As I frantically turn this wedding into a brand, I'm struck by the fact that two years ago, I lacked many of these skills. Video editing, writing website code, project management—you could skate by as an editor without knowing how to do these things. But editorial roles have evolved into content creation, aggregation, and curation, and it takes far more than a press pass and an AP Stylebook to keep up these days.
Online Journalists and Editors: Remember to hone your skills and keep up with the technologies that streamline your job and help your content stand out.
24 Pockets are perfect for your business and travel essentials; includes a modified TravelSmartSystem� compatible with the unique styling of this jacket. Business? Casual? Sometimes it's hard to draw the line, but the SeV Sport Coat will ensure you look sharp wherever you go. This jacket instan...
Just in Time for Christmas!
Chest Size: Feels true to size
Length: Feels true to length
Sleeve Length: Feels too long
Pros: Comfortable, Attractive Design, Versatile, Stylish
Best Uses: Travel
Describe Yourself: Comfort-oriented, Practical, Classic
This was a Christmas gift for my fiance, who travels extensively for business, and first I have to commend ScotteVest for getting the sport coat to me just in the nick of time even though it is a brand-new product.
He hasn't had a trip yet to try it out, but he calls it his 007 Jacket, which is a pretty high compliment for a tech guy!
We'll have to tailor the sleeves, but that's par for the course.
I just discovered Google's knol product, which allows users to share short bits of knowledge. I gave it a try, sharing my recipe for lower fat Hollandaise sauce, a scrumptious, guilt-free concoction that I just made up this morning:
What do you think?
The first two chapters of Attention! This Book Will Make You Money: How to Use Attention-Getting Online Marketing to Increase Your Revenue by Jim Kukral didn't inspire confidence—in fact, I felt rattled by all the exclamation marks. It was in the third chapter—when Kukral began throwing around names like Gary Vaynerchuk, the man that brought wine to social media, and Help A Reporter Out founder and CEO Peter Shankman that I realized the writer knew what he was talking about.
If you are in the media game and under 35, you may not learn a lot from Attention!
I take that back. I was reviewing this book chapter by chapter, and it turns out to be quite insightful. Kukral builds up momentum slowly, albeit fervently, but the payoff for sticking with him is rich snapshots of success. And, the chapters are short so he gets into concrete examples quickly.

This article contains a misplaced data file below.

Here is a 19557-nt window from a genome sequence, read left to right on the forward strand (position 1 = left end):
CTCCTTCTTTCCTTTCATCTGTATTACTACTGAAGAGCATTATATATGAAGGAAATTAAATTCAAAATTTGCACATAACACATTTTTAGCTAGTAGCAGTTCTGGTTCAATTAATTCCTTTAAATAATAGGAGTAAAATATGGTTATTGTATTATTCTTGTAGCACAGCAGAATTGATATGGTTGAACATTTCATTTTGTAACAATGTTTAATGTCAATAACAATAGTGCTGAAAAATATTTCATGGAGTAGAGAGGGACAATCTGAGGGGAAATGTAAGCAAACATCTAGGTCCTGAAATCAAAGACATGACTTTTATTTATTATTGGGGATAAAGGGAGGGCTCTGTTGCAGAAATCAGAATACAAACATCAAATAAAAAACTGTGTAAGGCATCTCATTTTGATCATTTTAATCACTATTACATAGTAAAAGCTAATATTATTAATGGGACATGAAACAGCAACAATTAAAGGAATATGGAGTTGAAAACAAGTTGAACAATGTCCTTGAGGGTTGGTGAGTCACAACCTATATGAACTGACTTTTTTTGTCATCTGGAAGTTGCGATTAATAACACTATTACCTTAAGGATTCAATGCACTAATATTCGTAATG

Halfway through reading Attention!, a side project that had been kicking around my brain for several months suddenly crystalized and I now have the tools in place to execute my plan online.
And Kukral is the right balance of cheerleader and straight shooter to be inspiring. Anyone with an entrepreneurial spirit should buy this book.
Political party affiliation is a personal choice, but some parties seem to be significantly less tolerant than others, especially the Tea Party (or as Bill Maher refers to its members, the "Tea Baggers"). According to Wikipedia, "82% [of Tea Party members] do not believe that gay and lesbian couples should have the legal right to marry, and that about 52% believed that 'lesbians and gays have too much
That's pretty frightening to ALL Americans when you consider that marriage is a civil right. After all, denying civil rights to ANY group of Americans is a nasty slippery slope that our beautiful country doesn't want to slide down (again). And to think that a group of Americans identified strictly by their lifestyle has "too much political power" indicates some personal fear, which leads to intolerance, hate, and violence.
What's interesting is that Tea Party members may not realize that a "Tea Party" (a.k.a. a Tea Dance) is actually an afternoon outdoor social enjoyed by the gay and transgender community. That's right Tea Baggers, you named your intolerant political party after an extremely tolerant, fun, positive, hard body, outdoor
In the spirit of tolerance, I say we hold a Tea Party for Tolerance! Who's with me?
Move over Flipboard and all you smug iPad owners, paper.li offers Twitter-holics their own personalized newspapers. Behold:
New service aggregates social media conversations on future of
media and journalism
Leave it to eMedia Vitals, the essential online publication for digital media professionals, to overlay social media conversations on its content as a new approach to covering the future of the media industry.
eMedia Vitals unveiled a new homepage that feels more like Facebook and less like a content site. The goal of the project is to advance the conversation about the future of journalism and media.
"Some people will look at our homepage and say that this is when social media 'jumped the shark,' but we think that social media (along with mobile) will be a fundamental business driver for media in this decade as search was for the last," said Prescott Shibles, eMedia Vitals' CEO.